By Blessing-Miles Tendi
he day before he died, General Solomon Mujuru — also known as Rex Nhongo — ordered whisky from the bar at the Harare Sports Club. “He would stand up and cheer each time our guys hit four or six runs. He was very relaxed and joyful, just enjoying cricket,” recalled Saviour Kasukuwere, the then minister of youth development, indigenisation and empowerment.
During the course of the match, the second secretary of the Indian embassy to Zimbabwe approached Mujuru and Kasukuwere, asking to be photographed with them, to which both men agreed. These photographs, from the afternoon of August 14 2011, may be the last ever taken of Mujuru alive.
“The general agreed to be photographed with an Indian-looking woman. Normally the general did not like being photographed. He was very publicity-shy. I just said to myself, perhaps the general is mellowing with age,” an onlooker remembered.
Zimbabwe defeated Bangladesh by seven wickets in the cricket match, after which Mujuru and Kasukuwere parted ways. Mujuru spent the night at his Chisipite home. On the morning of August 15, his wife Joice Mujuru — who was then vice-president of Zimbabwe — was getting ready to leave for work when Mujuru called out to her.
Joice recalled: “He said, ‘Mai Chipo, please rub this ointment on my back; I have backache.’ I was annoyed with him because he had taken long in the bathroom, then asked me to rub his back, yet I wanted to go to work. You know I have never seen a cleaner back. Solomon had rough skin but that day it was smooth. You know when someone dies, you bathe their dead body, oil it, dress it in the best clothes, then bury. I could not do that because of the state of his remains after the fire. I feel rubbing that ointment on his back that morning was me bathing and oiling him for burial. That was goodbye. I wish I had not been annoyed with him for delaying me because that was the last time I saw him alive. He came back home for lunch that day while I was at work. He had lunch with his grandchildren, then he went back to his offices.”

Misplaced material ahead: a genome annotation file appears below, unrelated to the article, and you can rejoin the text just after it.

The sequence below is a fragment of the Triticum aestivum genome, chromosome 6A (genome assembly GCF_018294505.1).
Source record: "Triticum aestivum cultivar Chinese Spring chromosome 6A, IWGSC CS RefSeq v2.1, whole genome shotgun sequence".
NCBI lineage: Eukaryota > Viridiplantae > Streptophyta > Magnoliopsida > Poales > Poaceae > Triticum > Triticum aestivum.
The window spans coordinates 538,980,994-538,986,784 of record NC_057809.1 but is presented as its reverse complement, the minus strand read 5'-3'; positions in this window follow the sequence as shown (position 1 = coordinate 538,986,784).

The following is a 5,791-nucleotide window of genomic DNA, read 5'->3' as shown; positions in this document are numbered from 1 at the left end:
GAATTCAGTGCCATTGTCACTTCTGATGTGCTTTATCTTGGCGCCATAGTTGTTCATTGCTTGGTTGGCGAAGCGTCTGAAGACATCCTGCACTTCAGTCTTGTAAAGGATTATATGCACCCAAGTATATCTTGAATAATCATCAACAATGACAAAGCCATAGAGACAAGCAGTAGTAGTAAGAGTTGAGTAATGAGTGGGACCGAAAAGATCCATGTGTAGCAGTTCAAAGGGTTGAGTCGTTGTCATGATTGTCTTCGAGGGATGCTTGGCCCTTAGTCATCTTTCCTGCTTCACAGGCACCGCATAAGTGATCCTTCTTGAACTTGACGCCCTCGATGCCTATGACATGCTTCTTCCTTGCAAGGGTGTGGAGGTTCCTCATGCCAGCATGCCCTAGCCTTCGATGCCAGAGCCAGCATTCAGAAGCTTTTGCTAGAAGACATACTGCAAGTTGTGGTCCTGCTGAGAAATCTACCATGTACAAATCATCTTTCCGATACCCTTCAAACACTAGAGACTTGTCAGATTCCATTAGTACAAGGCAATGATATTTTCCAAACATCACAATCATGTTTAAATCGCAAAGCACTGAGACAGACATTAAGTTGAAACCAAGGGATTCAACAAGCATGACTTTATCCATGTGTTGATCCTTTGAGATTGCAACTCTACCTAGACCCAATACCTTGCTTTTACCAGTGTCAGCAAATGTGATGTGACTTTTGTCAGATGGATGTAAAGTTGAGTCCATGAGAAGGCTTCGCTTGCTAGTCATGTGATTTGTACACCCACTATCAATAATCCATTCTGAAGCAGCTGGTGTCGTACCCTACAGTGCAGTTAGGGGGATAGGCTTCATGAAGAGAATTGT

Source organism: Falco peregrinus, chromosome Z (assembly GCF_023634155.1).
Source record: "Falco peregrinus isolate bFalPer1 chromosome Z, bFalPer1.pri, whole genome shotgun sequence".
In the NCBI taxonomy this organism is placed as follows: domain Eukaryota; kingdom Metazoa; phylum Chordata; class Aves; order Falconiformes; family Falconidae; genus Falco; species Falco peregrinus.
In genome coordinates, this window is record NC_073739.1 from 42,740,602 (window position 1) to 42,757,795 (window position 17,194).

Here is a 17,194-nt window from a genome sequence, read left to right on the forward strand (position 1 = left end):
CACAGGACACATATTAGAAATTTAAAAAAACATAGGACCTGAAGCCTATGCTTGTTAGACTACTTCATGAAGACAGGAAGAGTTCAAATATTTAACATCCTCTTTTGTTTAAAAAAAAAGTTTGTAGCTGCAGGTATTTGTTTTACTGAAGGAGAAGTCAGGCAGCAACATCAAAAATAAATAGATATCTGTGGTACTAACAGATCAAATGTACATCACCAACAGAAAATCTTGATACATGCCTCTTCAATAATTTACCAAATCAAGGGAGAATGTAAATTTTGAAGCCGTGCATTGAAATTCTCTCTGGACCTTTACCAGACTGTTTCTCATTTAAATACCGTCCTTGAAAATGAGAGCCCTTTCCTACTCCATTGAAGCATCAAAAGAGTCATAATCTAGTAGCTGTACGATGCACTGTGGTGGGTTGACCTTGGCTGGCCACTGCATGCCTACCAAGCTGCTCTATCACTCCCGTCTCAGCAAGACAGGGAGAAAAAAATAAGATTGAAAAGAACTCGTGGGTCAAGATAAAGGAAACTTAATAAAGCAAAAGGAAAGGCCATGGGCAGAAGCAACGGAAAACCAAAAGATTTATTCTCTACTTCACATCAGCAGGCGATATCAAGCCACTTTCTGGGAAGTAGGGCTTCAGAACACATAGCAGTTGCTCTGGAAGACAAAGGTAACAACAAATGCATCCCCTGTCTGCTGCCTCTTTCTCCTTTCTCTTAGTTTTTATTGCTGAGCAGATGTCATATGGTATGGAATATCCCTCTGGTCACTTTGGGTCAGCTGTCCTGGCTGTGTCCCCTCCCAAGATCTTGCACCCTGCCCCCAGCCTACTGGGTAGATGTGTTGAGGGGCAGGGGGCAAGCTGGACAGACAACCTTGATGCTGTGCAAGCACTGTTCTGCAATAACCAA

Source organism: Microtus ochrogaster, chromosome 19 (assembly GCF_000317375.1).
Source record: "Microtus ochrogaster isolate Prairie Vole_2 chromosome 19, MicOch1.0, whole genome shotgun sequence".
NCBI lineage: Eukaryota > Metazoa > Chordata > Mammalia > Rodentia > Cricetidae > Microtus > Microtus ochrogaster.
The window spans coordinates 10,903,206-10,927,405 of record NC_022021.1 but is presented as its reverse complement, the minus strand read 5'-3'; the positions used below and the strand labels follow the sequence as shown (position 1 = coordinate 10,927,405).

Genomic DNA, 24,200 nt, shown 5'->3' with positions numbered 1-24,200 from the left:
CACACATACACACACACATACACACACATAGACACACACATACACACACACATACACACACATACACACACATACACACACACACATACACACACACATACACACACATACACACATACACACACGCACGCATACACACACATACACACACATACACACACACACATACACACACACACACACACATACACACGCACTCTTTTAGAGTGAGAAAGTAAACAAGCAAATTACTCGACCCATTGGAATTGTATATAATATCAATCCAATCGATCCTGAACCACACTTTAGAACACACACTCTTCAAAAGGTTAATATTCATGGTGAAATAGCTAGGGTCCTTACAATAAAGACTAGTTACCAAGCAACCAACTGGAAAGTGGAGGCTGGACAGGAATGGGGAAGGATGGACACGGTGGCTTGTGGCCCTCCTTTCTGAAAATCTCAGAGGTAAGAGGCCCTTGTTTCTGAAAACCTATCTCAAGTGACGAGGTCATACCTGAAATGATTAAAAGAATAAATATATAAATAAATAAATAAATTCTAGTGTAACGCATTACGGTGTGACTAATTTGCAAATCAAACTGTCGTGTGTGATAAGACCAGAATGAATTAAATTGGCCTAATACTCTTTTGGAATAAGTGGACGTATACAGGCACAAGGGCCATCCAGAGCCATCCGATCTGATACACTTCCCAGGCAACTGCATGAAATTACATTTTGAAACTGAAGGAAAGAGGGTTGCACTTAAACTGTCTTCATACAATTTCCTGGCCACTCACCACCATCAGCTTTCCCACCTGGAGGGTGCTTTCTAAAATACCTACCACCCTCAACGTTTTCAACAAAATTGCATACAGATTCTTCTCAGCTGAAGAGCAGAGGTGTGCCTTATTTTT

Before he left for his offices, Mujuru once again asked family members and staff at the Chisipite home about the whereabouts of the keys to his farmhouse in Beatrice. “After he came back from the farm [on August 11] he was saying someone had stolen his keys. He had been asking about those keys since he came back. I still do not know whether they were stolen at the farm or in Harare,” Joice noted.
At sunset on August 15 , Mujuru undertook the 50km drive from Harare to his farm in Beatrice, death winds hollering more potently with each kilometre the wheels of his white Isuzu Double Cab KB250 traversed. Mujuru stopped over, alone, for some drinks at his regular haunt in Beatrice, the Beatrice Motel.
The bartender, Portia Kamvura, who sold him drinks, stated:“General Mujuru only had four tots of [Johnnie Walker] Black Label and refused to have any more because he had an early trip to Beitbridge. He told us he wanted to wake up at 4am the next morning. Normally, the general could drink a whole bottle of whisky and still appear sober.”